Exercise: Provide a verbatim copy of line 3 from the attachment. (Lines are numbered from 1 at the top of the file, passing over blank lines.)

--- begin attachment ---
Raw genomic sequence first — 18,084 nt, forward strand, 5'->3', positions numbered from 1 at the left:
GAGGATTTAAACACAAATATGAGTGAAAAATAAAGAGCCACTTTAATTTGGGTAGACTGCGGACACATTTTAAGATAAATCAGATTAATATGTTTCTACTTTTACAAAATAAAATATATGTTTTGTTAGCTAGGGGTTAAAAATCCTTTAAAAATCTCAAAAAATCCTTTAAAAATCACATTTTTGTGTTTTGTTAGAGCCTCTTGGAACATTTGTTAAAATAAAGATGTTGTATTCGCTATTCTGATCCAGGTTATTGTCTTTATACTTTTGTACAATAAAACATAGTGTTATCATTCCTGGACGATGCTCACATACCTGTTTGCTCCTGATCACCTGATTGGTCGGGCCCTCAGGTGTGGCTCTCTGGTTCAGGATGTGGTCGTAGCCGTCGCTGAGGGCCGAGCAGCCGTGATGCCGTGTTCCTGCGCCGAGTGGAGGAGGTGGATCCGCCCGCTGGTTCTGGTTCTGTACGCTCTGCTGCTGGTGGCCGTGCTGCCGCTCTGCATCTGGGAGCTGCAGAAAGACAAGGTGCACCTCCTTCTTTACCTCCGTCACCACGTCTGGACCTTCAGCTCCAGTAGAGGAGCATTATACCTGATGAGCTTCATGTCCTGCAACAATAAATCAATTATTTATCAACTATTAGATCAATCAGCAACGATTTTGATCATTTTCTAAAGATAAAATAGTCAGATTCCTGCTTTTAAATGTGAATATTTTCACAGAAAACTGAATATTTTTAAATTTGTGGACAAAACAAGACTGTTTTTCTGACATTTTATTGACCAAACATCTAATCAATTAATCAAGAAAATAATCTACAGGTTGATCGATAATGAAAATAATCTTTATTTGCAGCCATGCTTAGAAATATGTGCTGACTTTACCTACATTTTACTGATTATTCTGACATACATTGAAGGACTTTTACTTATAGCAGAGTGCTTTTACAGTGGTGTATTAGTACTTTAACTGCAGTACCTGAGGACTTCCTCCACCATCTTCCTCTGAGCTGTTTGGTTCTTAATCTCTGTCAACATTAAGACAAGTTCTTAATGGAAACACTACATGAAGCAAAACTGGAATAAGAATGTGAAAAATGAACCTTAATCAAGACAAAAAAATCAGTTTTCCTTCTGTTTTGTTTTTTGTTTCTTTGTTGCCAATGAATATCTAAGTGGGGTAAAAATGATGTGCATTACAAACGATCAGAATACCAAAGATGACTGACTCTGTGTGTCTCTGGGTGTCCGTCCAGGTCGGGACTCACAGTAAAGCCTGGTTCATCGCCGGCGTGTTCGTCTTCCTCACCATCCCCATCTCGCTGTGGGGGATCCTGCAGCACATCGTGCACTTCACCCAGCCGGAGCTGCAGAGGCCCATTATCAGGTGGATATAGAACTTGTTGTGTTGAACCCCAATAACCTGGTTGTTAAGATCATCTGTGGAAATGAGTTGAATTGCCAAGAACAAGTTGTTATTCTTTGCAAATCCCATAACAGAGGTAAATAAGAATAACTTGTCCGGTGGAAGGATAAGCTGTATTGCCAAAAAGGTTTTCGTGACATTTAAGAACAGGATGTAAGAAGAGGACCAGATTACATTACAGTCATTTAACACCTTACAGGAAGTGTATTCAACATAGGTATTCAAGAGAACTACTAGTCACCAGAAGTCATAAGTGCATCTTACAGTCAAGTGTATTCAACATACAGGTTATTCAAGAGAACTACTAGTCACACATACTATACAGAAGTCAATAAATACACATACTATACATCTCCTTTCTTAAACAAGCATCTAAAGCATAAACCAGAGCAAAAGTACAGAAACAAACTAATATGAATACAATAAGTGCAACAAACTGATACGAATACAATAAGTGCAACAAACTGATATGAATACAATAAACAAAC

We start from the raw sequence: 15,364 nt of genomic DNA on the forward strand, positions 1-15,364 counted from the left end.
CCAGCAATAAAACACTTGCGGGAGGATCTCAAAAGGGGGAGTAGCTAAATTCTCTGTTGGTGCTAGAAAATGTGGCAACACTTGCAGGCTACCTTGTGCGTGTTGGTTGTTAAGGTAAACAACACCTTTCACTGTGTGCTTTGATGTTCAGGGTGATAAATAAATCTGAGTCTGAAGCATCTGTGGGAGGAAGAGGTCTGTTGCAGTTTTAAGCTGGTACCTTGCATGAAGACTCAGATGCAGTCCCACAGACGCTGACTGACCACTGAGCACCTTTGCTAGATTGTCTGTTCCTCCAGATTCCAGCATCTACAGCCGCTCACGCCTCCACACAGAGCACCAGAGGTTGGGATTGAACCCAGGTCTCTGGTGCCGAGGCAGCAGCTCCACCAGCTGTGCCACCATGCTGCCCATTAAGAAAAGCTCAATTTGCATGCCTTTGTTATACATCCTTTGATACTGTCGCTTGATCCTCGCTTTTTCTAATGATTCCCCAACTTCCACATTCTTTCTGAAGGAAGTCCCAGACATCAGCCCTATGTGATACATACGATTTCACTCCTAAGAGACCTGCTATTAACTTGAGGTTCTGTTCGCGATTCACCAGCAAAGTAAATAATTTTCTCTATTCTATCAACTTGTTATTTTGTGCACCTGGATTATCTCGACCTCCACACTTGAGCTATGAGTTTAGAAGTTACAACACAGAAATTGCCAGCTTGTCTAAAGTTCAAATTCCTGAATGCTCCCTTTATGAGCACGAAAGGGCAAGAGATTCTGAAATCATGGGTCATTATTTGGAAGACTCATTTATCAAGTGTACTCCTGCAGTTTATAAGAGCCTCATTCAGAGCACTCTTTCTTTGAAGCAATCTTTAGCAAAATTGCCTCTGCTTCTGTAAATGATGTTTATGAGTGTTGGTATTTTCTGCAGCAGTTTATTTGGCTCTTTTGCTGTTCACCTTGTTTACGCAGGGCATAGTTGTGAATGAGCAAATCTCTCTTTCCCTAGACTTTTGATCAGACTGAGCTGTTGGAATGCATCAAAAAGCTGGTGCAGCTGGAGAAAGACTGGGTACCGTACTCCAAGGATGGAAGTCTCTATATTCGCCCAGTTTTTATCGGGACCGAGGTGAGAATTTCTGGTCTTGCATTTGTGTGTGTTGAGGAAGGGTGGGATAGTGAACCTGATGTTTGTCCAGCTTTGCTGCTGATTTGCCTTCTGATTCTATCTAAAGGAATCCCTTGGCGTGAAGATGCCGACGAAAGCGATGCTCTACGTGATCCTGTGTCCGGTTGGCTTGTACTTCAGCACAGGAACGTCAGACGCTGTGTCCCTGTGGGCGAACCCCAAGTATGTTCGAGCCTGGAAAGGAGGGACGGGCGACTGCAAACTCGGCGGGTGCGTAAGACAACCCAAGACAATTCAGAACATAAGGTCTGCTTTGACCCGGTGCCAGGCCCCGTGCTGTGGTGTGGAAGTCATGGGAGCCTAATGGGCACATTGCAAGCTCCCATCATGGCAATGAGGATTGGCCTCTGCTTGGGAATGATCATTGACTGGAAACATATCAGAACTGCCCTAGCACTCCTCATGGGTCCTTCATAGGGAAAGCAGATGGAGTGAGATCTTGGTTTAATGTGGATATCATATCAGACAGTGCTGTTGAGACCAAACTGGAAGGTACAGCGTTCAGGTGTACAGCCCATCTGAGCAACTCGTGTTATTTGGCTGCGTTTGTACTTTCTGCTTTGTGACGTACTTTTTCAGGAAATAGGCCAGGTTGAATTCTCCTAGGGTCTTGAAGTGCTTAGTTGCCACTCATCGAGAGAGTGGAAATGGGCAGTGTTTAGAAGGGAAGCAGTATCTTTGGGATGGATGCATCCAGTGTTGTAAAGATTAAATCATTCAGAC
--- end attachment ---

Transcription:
We start from the raw sequence: 15,364 nt of genomic DNA on the forward strand, positions 1-15,364 counted from the left end.